Effect of Fertilizer and Plant Population on Yield of Soybeans1
- R. J. Fink,
- G. L. Posler and
- R. M. Thorup2
The combined effects of fertilizer and plant population on the yield of soybeans (Glycine max (L.) Merr.) have not been defined clearly, because in practically all related studies, each has been investigated independently of the other. The present study was conducted to measure these combined effects on ‘Calland’ soybeans. Soybeans received 336 kg/ha N, 155 kg/ha P, and 279 kg/ha K in 1971, but no fertilizer applied in 1972. Plant populations were 100,000 plants/ha grown in 76-cm rows both years, and 400,000 plants/ha grown in 76-cm rows in 1971 and both 38- and 76-cm rows in 1972.
A significant yield response to directly applied fertilizer was obtained at a plant population of 400,000 in 1971, but not at 100,000. In 1972 the carry-over fertilizer produced a significant yield response at 400,000 plant population in 38-cm rows, but not in 76-cm rows. However, there was a significant response (P = .10) at 100,000 plants/ha in 76-cm rows. No significant yield differences were found among plant populations either year. The 38-cm row spacing yielded significantly more than the 76-cm row spacing at the 400,000 plant population where fertilizer was applied, but row spacing had no effect on yield of unfertilized soybeans.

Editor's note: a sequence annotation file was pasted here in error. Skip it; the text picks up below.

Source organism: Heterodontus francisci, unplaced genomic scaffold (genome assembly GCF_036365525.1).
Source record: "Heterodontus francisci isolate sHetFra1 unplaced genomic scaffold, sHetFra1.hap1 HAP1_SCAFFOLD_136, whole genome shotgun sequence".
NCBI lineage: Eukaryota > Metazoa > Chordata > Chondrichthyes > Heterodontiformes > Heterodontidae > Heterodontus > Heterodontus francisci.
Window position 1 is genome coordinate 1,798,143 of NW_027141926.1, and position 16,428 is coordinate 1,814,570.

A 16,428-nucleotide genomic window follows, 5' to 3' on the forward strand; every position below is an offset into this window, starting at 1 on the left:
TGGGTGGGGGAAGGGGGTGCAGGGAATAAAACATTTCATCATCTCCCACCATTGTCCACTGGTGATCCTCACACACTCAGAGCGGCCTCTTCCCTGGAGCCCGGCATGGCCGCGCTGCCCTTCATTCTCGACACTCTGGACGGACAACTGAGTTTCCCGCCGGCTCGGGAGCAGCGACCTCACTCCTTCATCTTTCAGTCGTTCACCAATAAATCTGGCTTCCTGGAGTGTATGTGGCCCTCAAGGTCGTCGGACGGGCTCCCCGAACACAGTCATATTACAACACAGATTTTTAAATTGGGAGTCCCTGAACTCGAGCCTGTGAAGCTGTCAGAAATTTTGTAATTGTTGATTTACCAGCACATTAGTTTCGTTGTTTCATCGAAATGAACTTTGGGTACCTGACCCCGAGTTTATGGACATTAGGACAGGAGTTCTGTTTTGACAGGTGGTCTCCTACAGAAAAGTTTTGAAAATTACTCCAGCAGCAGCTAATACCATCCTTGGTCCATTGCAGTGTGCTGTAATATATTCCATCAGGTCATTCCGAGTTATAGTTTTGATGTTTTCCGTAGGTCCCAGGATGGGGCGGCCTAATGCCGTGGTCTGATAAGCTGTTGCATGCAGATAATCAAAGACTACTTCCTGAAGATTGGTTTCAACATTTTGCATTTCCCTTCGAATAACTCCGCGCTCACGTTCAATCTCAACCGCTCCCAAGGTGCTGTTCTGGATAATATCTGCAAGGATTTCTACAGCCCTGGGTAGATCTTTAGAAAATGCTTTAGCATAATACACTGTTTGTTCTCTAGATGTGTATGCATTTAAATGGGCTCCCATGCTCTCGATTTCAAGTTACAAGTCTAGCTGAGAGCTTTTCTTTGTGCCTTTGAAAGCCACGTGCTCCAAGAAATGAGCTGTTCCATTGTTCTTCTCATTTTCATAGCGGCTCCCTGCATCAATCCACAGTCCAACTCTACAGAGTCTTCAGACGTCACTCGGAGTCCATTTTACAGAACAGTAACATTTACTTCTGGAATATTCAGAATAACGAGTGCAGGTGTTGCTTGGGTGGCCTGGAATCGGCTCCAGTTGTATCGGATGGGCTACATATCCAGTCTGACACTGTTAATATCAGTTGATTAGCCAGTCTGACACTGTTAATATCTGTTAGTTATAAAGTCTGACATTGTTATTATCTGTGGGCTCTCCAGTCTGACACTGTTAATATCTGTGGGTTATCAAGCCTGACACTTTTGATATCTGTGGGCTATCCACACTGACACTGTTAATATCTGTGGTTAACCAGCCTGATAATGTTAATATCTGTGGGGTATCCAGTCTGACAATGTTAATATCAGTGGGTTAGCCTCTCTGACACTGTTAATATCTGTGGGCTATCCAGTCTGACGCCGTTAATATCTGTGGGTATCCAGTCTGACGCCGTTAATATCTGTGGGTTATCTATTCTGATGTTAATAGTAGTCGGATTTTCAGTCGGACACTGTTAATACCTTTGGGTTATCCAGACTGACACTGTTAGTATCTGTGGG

It was concluded that, although inconsistencies do occur, fertilizer can contribute significantly to higher soybean yields whether applied directly or utilized as a carry-over from a previous crop, and that plant populations as low as 100,000 plants/ha can produce yields equal to those produced by a higher population (400,000 plants/ha) under both fertilized and unfertilized conditions.Please view the pdf by using the Full Text (PDF) link under 'View' to the left.
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